The fact is that my wife and I were so convinced by what we saw Kathryn Amenta Money Coach that we hired and worked with Kathryn for significantly longer than we would have otherwise.
We ended up paying her quite a lot of money and getting what we felt was as good as nothing in return.
Kathryn is a kind and lovely person, and it pains me to dump on her professional practice.
That said, I feel compelled to warn others who are already in financial difficulties that the services Kathryn advertises and those she delivers are not at all the same.
She begins with a psychological approach. Fair enough. I have a lot of patience for this sort of thing, and poor financial decisions are emotionally driven more often than not.
After this stage, we moved on to the spreadsheet phase. I think part of this may be a generational thing.
I’m in my early thirties. I grew up using Excel, and am pretty familiar with its functions.
Kathryn’s “proprietary” form is needlessly complicated and dysfunctional, and we spent more than one session waiting as she tried to fix it.
Meanwhile, the clock is ticking and she demands her payment in cash or check promptly at the end of each session.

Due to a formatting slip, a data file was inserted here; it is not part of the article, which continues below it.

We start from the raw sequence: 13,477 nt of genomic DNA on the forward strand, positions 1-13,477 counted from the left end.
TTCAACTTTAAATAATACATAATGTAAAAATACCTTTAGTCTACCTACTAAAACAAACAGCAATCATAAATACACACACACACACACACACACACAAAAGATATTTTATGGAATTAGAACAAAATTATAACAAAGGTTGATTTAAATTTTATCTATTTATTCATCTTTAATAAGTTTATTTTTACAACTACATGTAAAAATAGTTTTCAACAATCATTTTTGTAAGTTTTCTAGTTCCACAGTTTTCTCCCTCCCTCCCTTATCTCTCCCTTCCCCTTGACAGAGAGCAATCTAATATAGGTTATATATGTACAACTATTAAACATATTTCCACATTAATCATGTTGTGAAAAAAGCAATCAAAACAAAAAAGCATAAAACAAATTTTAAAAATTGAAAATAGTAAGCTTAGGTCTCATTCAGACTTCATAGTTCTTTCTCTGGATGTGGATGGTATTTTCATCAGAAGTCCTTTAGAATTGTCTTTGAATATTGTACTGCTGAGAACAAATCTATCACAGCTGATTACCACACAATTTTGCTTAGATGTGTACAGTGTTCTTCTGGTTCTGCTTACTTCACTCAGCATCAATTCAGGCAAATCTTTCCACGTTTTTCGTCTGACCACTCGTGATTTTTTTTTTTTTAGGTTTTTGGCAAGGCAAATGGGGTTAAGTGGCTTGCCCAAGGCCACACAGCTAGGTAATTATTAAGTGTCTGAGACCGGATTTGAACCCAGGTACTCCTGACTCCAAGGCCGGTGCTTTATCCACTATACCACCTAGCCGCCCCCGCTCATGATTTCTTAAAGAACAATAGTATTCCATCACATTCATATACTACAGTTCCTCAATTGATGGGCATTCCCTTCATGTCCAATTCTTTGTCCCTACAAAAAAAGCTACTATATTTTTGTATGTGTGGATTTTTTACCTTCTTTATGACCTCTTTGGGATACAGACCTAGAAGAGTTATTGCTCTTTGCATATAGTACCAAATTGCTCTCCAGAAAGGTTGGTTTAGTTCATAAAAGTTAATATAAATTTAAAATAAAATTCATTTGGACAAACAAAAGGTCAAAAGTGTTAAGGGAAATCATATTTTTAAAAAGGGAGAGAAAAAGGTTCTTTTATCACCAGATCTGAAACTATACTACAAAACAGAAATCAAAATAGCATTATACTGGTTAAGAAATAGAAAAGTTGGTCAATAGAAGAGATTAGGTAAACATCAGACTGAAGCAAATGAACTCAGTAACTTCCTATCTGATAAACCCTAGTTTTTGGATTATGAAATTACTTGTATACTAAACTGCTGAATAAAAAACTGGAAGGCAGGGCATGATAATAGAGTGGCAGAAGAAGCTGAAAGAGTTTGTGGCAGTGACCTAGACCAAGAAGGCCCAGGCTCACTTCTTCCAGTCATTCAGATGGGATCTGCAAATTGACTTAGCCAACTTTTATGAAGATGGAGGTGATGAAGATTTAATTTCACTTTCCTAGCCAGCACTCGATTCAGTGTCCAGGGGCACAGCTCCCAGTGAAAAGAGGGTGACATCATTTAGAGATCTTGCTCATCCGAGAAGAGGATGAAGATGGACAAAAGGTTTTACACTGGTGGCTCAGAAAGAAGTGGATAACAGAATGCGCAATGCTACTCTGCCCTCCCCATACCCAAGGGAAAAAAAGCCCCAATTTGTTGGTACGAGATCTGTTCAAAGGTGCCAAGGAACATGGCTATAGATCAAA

He had real, immediate questions, but she was so insistent that we work only with the sheet–which wasn’t working at all–that she didn’t want to address them.
We barely even got into the meat of our financial habits and difficulties in the course of around five sessions, and the details we did share with her she forgot.
She had an ambitious schedule of sessions planned for us, all of which we’d need to attend to get the maximum benefit from her services.
In the end, we paid her a great deal, and regret that we did not terminate the relationship sooner. For financial as well as practical reasons.
I would not have posted this, except that we ran into another friend who’d had nearly the same experience: time (money!) and sessions wasted while Kathryn dealt with her software, all the while not really listening to the client’s concerns and trying vaguely to reassure us.
She didn’t post a review of her experience either. Nice folks don’t want to. But in cases like this, sometimes you must.
My advice: do a little more research and find someone else if you really need financial advice.